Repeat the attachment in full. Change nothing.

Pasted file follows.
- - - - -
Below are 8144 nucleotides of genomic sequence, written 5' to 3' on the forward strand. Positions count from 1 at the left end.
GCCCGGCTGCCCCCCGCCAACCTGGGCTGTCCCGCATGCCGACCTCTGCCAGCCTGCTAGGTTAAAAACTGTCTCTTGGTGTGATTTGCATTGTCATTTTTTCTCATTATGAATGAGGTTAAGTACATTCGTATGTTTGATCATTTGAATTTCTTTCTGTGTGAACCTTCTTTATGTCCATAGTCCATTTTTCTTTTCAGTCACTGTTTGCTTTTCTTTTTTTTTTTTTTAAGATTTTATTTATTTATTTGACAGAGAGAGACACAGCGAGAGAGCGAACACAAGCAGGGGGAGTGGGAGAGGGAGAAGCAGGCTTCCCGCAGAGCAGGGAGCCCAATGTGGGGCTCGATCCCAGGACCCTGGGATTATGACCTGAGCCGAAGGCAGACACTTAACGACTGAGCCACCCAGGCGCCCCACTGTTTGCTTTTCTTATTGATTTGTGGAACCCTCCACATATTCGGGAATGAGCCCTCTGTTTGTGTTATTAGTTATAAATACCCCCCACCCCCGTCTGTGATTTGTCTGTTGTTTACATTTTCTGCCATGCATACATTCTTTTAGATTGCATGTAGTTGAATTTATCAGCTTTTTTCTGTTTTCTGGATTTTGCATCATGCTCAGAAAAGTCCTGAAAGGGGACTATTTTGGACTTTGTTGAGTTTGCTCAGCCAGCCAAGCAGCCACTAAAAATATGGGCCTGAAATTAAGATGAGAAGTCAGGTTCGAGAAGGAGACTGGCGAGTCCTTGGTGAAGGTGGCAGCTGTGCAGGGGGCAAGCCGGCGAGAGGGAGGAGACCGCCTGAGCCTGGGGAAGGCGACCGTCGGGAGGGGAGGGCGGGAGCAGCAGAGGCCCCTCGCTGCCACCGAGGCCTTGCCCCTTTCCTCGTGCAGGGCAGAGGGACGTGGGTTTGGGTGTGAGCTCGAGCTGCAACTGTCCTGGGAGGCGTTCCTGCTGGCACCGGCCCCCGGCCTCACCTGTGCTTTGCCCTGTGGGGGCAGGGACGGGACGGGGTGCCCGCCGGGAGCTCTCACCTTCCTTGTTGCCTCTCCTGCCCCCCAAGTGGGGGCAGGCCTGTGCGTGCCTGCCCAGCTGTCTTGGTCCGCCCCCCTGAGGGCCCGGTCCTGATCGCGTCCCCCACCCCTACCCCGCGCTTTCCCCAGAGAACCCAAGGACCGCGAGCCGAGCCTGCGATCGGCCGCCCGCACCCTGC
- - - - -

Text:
Below are 8144 nucleotides of genomic sequence, written 5' to 3' on the forward strand. Positions count from 1 at the left end.
GCCCGGCTGCCCCCCGCCAACCTGGGCTGTCCCGCATGCCGACCTCTGCCAGCCTGCTAGGTTAAAAACTGTCTCTTGGTGTGATTTGCATTGTCATTTTTTCTCATTATGAATGAGGTTAAGTACATTCGTATGTTTGATCATTTGAATTTCTTTCTGTGTGAACCTTCTTTATGTCCATAGTCCATTTTTCTTTTCAGTCACTGTTTGCTTTTCTTTTTTTTTTTTTTAAGATTTTATTTATTTATTTGACAGAGAGAGACACAGCGAGAGAGCGAACACAAGCAGGGGGAGTGGGAGAGGGAGAAGCAGGCTTCCCGCAGAGCAGGGAGCCCAATGTGGGGCTCGATCCCAGGACCCTGGGATTATGACCTGAGCCGAAGGCAGACACTTAACGACTGAGCCACCCAGGCGCCCCACTGTTTGCTTTTCTTATTGATTTGTGGAACCCTCCACATATTCGGGAATGAGCCCTCTGTTTGTGTTATTAGTTATAAATACCCCCCACCCCCGTCTGTGATTTGTCTGTTGTTTACATTTTCTGCCATGCATACATTCTTTTAGATTGCATGTAGTTGAATTTATCAGCTTTTTTCTGTTTTCTGGATTTTGCATCATGCTCAGAAAAGTCCTGAAAGGGGACTATTTTGGACTTTGTTGAGTTTGCTCAGCCAGCCAAGCAGCCACTAAAAATATGGGCCTGAAATTAAGATGAGAAGTCAGGTTCGAGAAGGAGACTGGCGAGTCCTTGGTGAAGGTGGCAGCTGTGCAGGGGGCAAGCCGGCGAGAGGGAGGAGACCGCCTGAGCCTGGGGAAGGCGACCGTCGGGAGGGGAGGGCGGGAGCAGCAGAGGCCCCTCGCTGCCACCGAGGCCTTGCCCCTTTCCTCGTGCAGGGCAGAGGGACGTGGGTTTGGGTGTGAGCTCGAGCTGCAACTGTCCTGGGAGGCGTTCCTGCTGGCACCGGCCCCCGGCCTCACCTGTGCTTTGCCCTGTGGGGGCAGGGACGGGACGGGGTGCCCGCCGGGAGCTCTCACCTTCCTTGTTGCCTCTCCTGCCCCCCAAGTGGGGGCAGGCCTGTGCGTGCCTGCCCAGCTGTCTTGGTCCGCCCCCCTGAGGGCCCGGTCCTGATCGCGTCCCCCACCCCTACCCCGCGCTTTCCCCAGAGAACCCAAGGACCGCGAGCCGAGCCTGCGATCGGCCGCCCGCACCCTGC